Trading CFDs With Leverage

Investing in the stock market can take several forms: trading in shares and market indices or trading CFDs on stocks or futures contracts.

Trading In Stock Market And Index CFDs

1. Firstly check what the underlying instrument is, or the one whose price is reflected by our CFD. Typically, this is a futures contract listed on a stock exchange.

2. Each contract has a certain specification set by the stock exchange. It is important to verify key details: what is the precise meaning of the price given and what is the size of the contract?

For example, the price of gold is given in dollars per Troy ounce, (approx. 31 grams), but the contract is for 100 Troy ounces. The price of wheat is given in cents per bushel, (approx. 27 kg), but the contract for wheat is for 5,000 bushels.

3. One CFD frequently corresponds to the size of one futures contract on which it is based, but allows concluding transactions with a nominal value of 0.01 of the contract.

4. All the necessary information is available in the Financial Instrument Specification. When selecting the size of the position it is suggested you use a deposit calculator.

5. Trading in the stock market is done using a trading platform. The first step is to organise your individual platform workspace. There should be a chart of the instrument that you are interested in, the market window (where you can see the quotations of other instruments) and a window where all open and pending orders, along with their parameters, are listed.

Trading With Financial Leverage

Leverage is a very important concept when trading on the derivatives market. It allows investments to bring much higher returns, but also entails some considerable risks. Let's use an example to understand this further.


If we buy gold with a value of €10,000 from a jeweler, we have to pay them the whole amount – €10,000. Investing in a contract for gold with leverage, at 3% of a deposit margin for example, we only need to pay €300. In this trade we do not become the owner of the gold, only a party to a CFD transaction. When the value of gold changes by 1%, i.e. €100, our capital will change by the same amount. A change by €100, at €300 invested, would mean either 33% of profit or loss, even though the price of gold has only changed by 1%. This means leverage at 33/1 (a one-percent change in the price of the underlying instrument – gold – contributed to a change in the value of our deposit by 33%). But leverage should be used extremely carefully, or we risk losses that can exceed our deposit.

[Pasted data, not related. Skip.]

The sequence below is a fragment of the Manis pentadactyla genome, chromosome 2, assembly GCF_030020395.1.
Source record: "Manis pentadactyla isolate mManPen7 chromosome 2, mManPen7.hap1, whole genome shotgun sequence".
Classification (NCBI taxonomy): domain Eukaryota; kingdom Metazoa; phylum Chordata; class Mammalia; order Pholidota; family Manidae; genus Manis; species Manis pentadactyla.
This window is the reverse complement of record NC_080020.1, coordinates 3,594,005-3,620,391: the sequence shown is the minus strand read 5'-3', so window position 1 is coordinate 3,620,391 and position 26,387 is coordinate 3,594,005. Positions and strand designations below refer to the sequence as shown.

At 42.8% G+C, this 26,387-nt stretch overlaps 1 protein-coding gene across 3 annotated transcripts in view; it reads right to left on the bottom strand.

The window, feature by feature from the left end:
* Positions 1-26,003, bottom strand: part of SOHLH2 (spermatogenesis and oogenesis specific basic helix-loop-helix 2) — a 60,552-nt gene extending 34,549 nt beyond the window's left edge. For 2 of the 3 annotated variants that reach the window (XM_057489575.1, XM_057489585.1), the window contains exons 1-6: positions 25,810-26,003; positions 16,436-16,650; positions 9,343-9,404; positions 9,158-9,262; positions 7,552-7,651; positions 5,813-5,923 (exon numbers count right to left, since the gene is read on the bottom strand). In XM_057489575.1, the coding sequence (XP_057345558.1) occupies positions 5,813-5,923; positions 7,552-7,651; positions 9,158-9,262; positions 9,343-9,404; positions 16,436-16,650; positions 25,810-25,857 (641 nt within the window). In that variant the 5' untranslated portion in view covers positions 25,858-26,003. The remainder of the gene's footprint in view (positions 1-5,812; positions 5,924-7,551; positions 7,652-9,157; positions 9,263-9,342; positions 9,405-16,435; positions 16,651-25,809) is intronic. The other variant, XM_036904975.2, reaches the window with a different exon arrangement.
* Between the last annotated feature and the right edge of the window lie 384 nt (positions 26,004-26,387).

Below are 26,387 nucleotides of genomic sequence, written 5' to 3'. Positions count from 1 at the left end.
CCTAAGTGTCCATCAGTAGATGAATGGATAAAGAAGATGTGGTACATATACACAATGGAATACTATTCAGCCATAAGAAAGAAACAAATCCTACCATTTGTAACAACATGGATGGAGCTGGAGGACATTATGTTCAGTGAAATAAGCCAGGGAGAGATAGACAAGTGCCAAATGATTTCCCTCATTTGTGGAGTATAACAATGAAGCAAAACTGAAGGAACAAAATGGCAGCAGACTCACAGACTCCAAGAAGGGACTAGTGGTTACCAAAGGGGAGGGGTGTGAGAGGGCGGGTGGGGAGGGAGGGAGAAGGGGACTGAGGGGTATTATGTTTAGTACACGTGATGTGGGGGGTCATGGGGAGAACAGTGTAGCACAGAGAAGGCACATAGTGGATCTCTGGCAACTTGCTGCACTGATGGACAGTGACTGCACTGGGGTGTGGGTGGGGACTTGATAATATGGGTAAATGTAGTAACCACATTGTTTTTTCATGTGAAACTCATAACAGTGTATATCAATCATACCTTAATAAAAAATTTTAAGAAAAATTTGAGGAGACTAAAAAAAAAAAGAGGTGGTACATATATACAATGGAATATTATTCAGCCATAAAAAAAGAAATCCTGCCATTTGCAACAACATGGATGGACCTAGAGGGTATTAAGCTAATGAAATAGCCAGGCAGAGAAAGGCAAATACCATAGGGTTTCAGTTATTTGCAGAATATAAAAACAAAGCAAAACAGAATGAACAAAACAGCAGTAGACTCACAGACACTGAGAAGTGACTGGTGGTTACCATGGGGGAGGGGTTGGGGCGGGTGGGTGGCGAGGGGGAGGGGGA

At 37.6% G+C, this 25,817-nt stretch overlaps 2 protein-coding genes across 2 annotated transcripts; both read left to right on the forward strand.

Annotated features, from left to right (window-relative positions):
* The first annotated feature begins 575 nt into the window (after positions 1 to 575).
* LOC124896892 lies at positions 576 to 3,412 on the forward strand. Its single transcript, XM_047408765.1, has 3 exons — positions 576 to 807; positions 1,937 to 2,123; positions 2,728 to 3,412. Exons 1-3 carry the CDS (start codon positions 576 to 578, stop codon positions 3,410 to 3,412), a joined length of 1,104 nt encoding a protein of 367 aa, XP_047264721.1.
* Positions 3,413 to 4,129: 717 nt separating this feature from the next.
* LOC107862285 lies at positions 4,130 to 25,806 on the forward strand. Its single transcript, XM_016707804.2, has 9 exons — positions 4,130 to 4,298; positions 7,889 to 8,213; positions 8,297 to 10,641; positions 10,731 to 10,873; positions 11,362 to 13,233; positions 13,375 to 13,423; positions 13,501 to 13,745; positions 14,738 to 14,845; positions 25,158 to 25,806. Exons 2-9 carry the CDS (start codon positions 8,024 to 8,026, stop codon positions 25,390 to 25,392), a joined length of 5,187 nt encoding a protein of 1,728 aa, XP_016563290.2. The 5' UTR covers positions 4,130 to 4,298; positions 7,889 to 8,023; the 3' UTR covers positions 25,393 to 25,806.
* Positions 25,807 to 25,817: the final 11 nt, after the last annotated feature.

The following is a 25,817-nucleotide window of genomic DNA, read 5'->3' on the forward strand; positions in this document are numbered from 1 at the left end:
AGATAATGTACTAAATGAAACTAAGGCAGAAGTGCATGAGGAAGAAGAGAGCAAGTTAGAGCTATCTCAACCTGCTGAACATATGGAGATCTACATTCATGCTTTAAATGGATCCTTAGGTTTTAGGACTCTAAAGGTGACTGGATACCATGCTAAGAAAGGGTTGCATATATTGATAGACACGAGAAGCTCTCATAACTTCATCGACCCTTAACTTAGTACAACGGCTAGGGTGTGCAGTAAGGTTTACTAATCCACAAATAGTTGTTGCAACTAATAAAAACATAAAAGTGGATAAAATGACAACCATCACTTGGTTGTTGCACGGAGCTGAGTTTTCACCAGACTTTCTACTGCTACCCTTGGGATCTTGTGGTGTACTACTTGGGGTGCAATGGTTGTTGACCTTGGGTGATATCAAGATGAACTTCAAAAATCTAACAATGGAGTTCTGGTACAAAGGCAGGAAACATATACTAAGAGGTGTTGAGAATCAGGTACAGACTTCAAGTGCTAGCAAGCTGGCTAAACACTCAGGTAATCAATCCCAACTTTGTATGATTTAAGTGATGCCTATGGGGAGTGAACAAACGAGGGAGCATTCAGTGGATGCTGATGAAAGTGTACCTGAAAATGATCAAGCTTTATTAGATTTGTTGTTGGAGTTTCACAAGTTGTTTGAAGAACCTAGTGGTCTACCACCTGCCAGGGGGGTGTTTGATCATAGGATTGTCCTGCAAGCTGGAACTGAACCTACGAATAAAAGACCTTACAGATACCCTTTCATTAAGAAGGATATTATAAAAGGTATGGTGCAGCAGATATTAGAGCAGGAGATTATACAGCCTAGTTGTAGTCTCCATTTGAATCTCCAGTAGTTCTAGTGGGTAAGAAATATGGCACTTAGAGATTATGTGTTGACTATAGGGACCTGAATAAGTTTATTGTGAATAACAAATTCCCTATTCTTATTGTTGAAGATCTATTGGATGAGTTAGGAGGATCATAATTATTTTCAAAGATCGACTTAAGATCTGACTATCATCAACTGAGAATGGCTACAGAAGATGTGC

Margin Deposit vs. Leverage and the Capital Amount

Being a party to a transaction in a CFD contract does not involve physical buying or selling. Only a deposit margin is blocked on our account and we control the open position. Conventionally these are called either a position of buying (also known as a long or a buy) if you want to make money on the price increase or a position of selling (a short or a sell) if you want to earn from a price decrease. If the margin is a very high percentage of our capital, investing in the stock market may not be wise as our position can be automatically closed as a result of unfavorable changes in prices. Let's return to our example to understand this further.


Let us return to the example of gold and suppose that we had exactly €300 in our trading account. If the price of gold initially rose by 1%, our account would show €100 of profit, i.e. the valuation of our account would total €400. The deposit required for our open position remains unchanged at €300. This means that we are using 75% of our capital – too much for wise, rational investing in the market. Why is this the case?

Suppose now that the price of gold goes back to its initial level. This means the valuation of our account also falls back to the initial €300 we first invested. At this point, we are using 100% of our capital as the margin deposit, which is also the required security deposit. After further losses our funds no longer meet the requirements of the deposit (3% of the gold's value), and we will receive a margin call. This is a request for us to supplement our investment to the level of the maintenance margin, or close the position. If losses continue and the valuation of our account falls to or below 50% of the required deposit, our position will be closed automatically. In this example, if the price of gold falls by 1.5%, the valuation of our account will be €150 – half of the required security deposit of €300. In this situation, our investment is closed with a heavy loss.

Why It Makes Sense To Risk Only Small Percentage Your Capital?

Even if you correctly foresee the direction of price changes, it is impossible to accurately predict the moment when the changes will happen. This is a fundamental rule of trading to learn, as ignoring it makes a position vulnerable to shake-out. Our position must be able to survive small price fluctuations. With a high leverage, this may not be possible and we may incur a loss on an adverse excursion in market price even though the trade idea may have been correct and eventually played out as expected.